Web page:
Avera Medical Minute: Frontline workers in ICU encourage each other, assess equipment and staffing levels
SIOUX FALLS, S.D. (Dakota News Now) - When Avera registered nurse Carly Hohman chose her profession, she didn’t consider a pandemic.
“I didn’t think about it once, you know, in school as a student,” said Hohman.
As a frontline worker in the ICU, she’s been an eyewitness to the changes at Avera McKennan since last spring.
“We just have a lot more that we’re doing. The patients are a lot sicker,” said Hohman.
Hohman feels for those who are new to the team.
“I know we’re still training new nurses and they’re just getting thrown right in and, you know, learning real quick,” said Hohman.
New nurses or seasoned veterans, they’re all in this together.
“We have a lot of help, and we definitely work as a team, up there,” said Hohman.
Avera Hospitalist Dr. Tejaswini Vasamsetty is also a part of the team.
“Being able to come in here take care of people is great, it’s what we do, what we signed up for. But, seeing people here in the ICU, who were not supposed to be here, it takes a toll on you. But, we’ve learned to cope with it, and we learn to take it one day at a time,” said Dr. Vasamsetty.
They look to each other for support.
“We get a lot of energy seeing other people do what they do. And, you know, when you’re down and you see other people step up and do their jobs so well it gives you the energy to keep going,” said Vasamsetty.
Before the pandemic, the sickest patients in ICU were seen first. Now, it’s also another consideration: ICU patients with COVID-19 and those without.
“You see your non-COVID patients first, and then your COVID patients too but then you have to weigh, who are my sickest patients and so that’s kind of the challenge of it,” said Vasamsetty.
While some assess the pandemic by available hospital beds, the medical community reveals the true need. Caring for COVID patients requires a supply of respirators and enough staff to care for the COVID-19 patient. Maintaining enough equipment and staffing levels is a concern.
“This person’s not doing well but this one’s also not, so you got to try and fix something over here, and then turn our attention over here, and it’s hard. We have a good amount of staff right now, we’re just spreading ourselves pretty thin,” said Hohman.
The team is diligent to watch even those who seem to be holding their own.
“You know, you never really know when they’re going to take a turn for the worse,” said Hohman.
Before the pandemic, healthcare workers only had to wear extra protection for patients at risk of spreading infection. Post-COVID, gowning up is the norm. The tedious task of putting on and taking off the gear happens between every patient.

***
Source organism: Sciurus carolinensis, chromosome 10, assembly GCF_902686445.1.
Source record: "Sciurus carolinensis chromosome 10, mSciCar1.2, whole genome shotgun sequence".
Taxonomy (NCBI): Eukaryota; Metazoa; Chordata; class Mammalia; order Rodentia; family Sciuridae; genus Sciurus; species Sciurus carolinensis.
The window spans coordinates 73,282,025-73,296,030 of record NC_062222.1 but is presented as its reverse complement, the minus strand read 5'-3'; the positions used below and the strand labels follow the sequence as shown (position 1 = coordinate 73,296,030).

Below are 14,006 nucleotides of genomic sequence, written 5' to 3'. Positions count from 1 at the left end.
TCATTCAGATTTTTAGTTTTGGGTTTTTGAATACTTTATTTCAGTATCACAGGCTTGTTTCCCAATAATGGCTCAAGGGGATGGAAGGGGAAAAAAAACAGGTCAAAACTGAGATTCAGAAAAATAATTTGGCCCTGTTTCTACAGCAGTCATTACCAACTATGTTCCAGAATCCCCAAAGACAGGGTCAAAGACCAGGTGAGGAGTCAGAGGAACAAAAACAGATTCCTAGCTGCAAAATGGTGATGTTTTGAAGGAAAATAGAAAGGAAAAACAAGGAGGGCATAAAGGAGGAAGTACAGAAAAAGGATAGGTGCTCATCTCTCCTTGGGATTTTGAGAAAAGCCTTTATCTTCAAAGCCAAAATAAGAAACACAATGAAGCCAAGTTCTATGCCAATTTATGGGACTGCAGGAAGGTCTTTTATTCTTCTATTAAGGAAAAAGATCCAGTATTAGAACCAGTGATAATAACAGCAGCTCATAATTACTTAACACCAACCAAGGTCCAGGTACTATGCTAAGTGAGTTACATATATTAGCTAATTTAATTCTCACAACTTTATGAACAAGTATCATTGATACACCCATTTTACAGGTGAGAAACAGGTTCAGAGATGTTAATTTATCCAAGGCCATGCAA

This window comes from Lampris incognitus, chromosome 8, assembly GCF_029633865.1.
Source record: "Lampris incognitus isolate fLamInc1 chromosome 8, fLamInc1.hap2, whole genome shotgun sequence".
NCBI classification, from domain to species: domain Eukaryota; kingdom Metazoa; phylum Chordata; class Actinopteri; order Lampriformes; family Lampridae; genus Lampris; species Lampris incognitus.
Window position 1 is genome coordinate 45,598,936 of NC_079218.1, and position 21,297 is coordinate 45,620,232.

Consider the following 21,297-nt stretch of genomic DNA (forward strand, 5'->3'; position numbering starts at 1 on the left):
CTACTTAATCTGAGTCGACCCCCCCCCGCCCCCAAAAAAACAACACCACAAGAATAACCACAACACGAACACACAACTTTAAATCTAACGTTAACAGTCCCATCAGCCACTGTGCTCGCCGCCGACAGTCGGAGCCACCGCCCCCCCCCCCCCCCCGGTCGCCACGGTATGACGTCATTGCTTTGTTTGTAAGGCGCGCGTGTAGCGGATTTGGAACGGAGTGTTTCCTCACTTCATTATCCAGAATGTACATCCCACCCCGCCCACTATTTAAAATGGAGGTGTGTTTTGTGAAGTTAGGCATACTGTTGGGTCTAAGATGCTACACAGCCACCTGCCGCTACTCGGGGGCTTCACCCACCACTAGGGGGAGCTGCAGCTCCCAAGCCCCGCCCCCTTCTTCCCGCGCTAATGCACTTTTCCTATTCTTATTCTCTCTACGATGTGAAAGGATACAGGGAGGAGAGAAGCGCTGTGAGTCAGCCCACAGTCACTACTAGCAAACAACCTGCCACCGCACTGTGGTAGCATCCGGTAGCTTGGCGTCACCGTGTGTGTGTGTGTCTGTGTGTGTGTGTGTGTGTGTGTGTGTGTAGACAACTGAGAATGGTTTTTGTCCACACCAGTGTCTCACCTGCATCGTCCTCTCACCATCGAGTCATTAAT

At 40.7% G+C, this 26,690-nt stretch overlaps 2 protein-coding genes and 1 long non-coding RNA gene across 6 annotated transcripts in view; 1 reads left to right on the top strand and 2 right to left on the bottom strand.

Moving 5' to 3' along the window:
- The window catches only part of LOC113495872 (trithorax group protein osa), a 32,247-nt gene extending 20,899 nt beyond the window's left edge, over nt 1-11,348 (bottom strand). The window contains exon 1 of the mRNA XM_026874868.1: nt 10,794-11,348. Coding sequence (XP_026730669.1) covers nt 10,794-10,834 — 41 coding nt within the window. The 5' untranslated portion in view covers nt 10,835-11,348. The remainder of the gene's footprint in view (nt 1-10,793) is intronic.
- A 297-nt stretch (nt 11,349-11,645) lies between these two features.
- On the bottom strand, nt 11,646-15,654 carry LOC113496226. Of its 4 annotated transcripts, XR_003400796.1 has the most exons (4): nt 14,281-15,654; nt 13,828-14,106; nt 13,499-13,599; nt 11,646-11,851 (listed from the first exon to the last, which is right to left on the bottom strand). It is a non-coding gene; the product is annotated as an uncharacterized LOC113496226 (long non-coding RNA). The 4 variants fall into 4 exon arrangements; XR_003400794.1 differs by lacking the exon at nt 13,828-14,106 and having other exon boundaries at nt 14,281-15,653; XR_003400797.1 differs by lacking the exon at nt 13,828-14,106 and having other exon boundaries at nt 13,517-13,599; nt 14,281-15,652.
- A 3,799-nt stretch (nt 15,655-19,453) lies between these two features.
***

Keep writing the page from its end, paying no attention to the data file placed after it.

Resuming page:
“And it takes a lot longer, but it’s also very necessary to take care of (you) and make sure that we don’t get sick, we don’t make other people sick,” said Vasamsetty. “Wearing the garb and then cleaning and then again, going into it not something that you know patients really coming out doing the same thing.”
Frontline workers encourage each other.
“Really nice knowing we’re all kind of in the same boat, in the same storm, is kind of reassuring. And, just hoping that you know our hard work will pay off and that eventually this storm will pass is what keeps me going, personally, just knowing it can’t last forever, I hope it doesn’t last forever,” said Hohman.
“We kind of lean on each other again. Our co-workers try to keep ourselves optimistic, to get us through this, and we try to tell each other. Let’s take it one day at a time,” said Vasamsetty.
The burden on doctors and nurses gets heavier as they stand in for family who can’t be at their loved one’s bedside.
“It’s so hard to tell family members they can’t see their loved one in their most dire time of need. We will hold their hand, we’ll be there for them. In every step that we can,” said Hohman.
When the beeping of the monitors fades away with the end of another long shift, each frontline worker returns to the outside world with one wish.
“We need to take care of each other when it comes down to it so we need to mask up, and we need to make sure that we don’t put someone else’s grandma in the hospital,” said Vasamsetty.
“Definitely the biggest thing would be, wear a mask to help do your part in the community while we do our part here in the hospital,” said Hohman.
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